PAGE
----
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Web parts accessing other web parts?

  Asked By: Arnold    Date: Apr 30    Category: Sharepoint    Views: 3825

Web App A - Serving generic user requests and housing
all publicly available web parts. This web app would
run using minimal trust levels.

Web App B - Used for specific web parts which runs at
a full trust level. These web parts would be used for
a variety of different purposes.

Would it be possible for web parts in Web App A to
reference data from Web parts in Web App B while
maintaining the minimal trust level already
configured? My idea would be to be able to have an
area for "widgets" without compromising the security
of our general purpose user application. Does this
work or would I have to set full trust levels on Web
App A to access Web App B?



11 Answers Found

Answer #1    Answered By: Peter Peterson     Answered On: Apr 30

If you are planning to use Webpart connections to transfer the data  between the
webparts it won’t work. You can use SPD to connect webparts that aren’t
located on the same page, but you can only connect with webparts that are
located on a page in the same site. If you use the object model you would need
the same trust  level on web  App A as on App B. Remember that webparts don’t
actually store data, they are a User Interface into another datasource.

Answer #2    Answered By: Kalyan Pujari     Answered On: Apr 30

Well, I thought that's what CQWP's did. Don't they do
lookups on the data  contained in other web  parts such
as custom lists?

Answer #3    Answered By: Isidro Berger     Answered On: Apr 30

Actually, CQWP's do lookups against lists and libraries not webparts. I find
that a lot of people confuse a list and the ListView webpart that displays the
list. The webpart only displays the data, you have to go to the list to get the
data unless a web  part connection is available.

I think CQWP uses XML webservices to actually access  the data. Also, the CQWP
is located in the GAC and runs with Full Trust no matter what Trust Level the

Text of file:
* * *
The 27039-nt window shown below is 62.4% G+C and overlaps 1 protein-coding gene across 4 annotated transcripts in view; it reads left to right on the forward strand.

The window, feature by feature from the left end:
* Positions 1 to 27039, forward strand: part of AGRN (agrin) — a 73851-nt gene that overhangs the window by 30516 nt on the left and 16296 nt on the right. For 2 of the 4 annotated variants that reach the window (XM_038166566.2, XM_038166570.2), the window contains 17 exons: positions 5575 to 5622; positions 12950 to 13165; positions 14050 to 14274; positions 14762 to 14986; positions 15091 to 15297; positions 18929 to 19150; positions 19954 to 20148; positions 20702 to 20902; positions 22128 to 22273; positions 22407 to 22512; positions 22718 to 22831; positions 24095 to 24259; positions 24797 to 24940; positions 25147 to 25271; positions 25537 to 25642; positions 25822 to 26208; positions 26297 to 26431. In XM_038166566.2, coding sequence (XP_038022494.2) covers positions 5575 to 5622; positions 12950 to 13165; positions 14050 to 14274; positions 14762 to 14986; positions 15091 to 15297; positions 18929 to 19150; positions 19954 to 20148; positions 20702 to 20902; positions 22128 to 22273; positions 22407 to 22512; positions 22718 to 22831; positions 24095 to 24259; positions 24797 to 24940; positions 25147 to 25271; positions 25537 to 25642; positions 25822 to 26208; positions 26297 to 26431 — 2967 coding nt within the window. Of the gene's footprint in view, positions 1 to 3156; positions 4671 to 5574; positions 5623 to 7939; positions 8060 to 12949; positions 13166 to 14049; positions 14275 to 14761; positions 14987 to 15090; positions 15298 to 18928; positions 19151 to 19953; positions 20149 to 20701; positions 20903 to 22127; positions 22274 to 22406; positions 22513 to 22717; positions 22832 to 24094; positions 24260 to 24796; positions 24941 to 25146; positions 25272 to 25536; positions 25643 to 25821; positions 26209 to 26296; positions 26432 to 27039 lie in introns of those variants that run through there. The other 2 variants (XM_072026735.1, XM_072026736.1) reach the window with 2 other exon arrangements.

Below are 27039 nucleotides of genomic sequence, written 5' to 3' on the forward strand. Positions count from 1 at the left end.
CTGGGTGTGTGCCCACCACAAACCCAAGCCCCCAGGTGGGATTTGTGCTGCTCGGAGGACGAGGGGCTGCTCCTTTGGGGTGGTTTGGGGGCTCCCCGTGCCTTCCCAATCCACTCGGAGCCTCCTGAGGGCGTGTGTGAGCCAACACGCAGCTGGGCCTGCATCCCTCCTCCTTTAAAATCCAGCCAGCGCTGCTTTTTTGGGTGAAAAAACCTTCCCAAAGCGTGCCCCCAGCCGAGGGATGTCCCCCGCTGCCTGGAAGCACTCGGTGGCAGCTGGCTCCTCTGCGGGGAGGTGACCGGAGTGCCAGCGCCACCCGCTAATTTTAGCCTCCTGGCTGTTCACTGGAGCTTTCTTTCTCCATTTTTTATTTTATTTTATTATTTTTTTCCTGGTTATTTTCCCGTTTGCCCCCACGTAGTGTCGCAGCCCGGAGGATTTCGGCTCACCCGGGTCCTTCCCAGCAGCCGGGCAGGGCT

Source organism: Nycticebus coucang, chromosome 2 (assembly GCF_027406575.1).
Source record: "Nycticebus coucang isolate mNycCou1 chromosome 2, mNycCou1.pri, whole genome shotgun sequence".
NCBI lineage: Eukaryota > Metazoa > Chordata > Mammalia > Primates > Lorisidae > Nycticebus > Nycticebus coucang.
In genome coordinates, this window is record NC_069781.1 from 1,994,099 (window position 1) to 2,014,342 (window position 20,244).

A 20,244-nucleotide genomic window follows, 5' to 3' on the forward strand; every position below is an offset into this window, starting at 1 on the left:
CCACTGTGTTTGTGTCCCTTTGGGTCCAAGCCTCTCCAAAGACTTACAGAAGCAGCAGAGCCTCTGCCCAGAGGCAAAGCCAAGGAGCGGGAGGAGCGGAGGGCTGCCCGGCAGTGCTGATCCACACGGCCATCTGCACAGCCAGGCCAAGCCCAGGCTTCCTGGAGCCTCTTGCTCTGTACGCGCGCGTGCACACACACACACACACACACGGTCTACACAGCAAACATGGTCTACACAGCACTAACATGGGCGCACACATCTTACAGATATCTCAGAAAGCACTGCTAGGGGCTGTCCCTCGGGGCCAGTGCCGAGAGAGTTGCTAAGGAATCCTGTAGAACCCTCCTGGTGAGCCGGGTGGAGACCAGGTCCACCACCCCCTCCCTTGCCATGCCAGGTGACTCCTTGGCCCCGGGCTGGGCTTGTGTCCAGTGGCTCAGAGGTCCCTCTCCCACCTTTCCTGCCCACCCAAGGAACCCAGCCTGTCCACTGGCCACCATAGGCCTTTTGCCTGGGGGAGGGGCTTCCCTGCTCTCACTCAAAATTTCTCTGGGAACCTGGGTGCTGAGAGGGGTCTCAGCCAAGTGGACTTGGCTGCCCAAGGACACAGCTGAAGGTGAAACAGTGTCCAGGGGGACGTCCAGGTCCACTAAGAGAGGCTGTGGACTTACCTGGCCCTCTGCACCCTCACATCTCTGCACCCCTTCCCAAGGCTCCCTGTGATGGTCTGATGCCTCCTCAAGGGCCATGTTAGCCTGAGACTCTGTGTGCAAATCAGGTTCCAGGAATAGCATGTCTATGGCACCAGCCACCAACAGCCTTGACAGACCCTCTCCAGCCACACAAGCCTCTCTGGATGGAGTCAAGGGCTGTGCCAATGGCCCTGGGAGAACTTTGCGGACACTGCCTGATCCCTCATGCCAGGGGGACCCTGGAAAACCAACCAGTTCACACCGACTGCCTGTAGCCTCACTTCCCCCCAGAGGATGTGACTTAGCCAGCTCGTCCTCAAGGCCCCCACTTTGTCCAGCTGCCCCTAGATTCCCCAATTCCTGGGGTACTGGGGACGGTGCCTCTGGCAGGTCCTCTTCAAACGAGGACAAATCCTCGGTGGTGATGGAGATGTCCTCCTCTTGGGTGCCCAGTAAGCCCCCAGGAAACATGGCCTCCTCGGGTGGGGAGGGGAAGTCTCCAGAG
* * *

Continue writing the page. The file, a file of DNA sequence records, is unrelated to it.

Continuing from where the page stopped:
Web App is running at.

Answer #4    Answered By: Schuyler Le     Answered On: Apr 30

OK, I guess it's a matter of semantics then. I
consider lists and libraries to be web  parts as well.
It sounds like the CQWP will work for me. Do you know
if the CQWP can perform compares against more than one
data source? I'd like to use a BDC display as one
sort and then a custom list as the seperate sort and
only match for duplicates.

Answer #5    Answered By: Kristina Cox     Answered On: Apr 30

> OK, I guess it's a matter of semantics then. I
> consider lists and libraries to be web  parts as well.

Perhaps you also consider a web page as a database, because it displays
information from a database. When you go to manage the web page, however,
you will find that database tools don't work.

Yes, it's a question of "semantics" -- the study of meaning in language.
Your approach simply obfuscates the meaning of the practical language we

Answer #6    Answered By: Delbert Frederick     Answered On: Apr 30

And this provides value how? I was merely responding to the
statement that web  parts cannot contain data. Document Libraries
and Custom lists are web parts  and they contain data. What's the

Answer #7    Answered By: Willard Valenzuela     Answered On: Apr 30

They aren't web  parts. They are presentable in web parts, but they
aren't web parts; they're lists. That's the issue - your semantics
are incorrect.

Answer #8    Answered By: Allison Stewart     Answered On: Apr 30

I apologize for the confusion then. I've always been told that while acting
under different rules, that document libraries and lists were still web  parts.
I'm guessing that the thread dying is probably because everyone realized I had
no idea  what I'm talking about.

Joshua, if my comment seemed snide then I apologize for that as well, as that
was not my intention.

Answer #9    Answered By: Emmett Hyde     Answered On: Apr 30

Just to try to clarify this common misconception. Every visible
instance of a library or list is indeed a listview webpart. These are
used on the main page of the site and the edit, create, and list pages
that allow you to add/modify/list data  to the list or library. But the
data is stored elsewhere. The listview webpart provides a way to see
into the datastore. Unless a webpart is designed to pass data on
through a connection they are only a means of displaying data. This
becomes a critical distinction when we use the Content Query web  Part to
aggregate data from a variety of lists. Although you can aggregate the
data you can only display it using the CQWP's capabilities. You can't
use the CQWP as a datasource in and of itself. That's why you can
create an aggregated Events list using the CQWP but can't display it as
an actual Calendar. The CQWP doesn't have that capability and you can't
have it aggregate the data and then pass it to a dataform webpart
because its just a webpart not a data source.

Answer #10    Answered By: Michelle White     Answered On: Apr 30

Once again, you have provided a clear and deep, yet
concise, explanation.

Answer #11    Answered By: Sheena Ray     Answered On: Apr 30

Mark, I very much appreciate your apology. I realized after sending that my
remark had an argumentative tone. I apologize for that. This group is so
helpful, and its friendliness is part of its helpfulness. I'm glad we've
recovered from that momentary slide.

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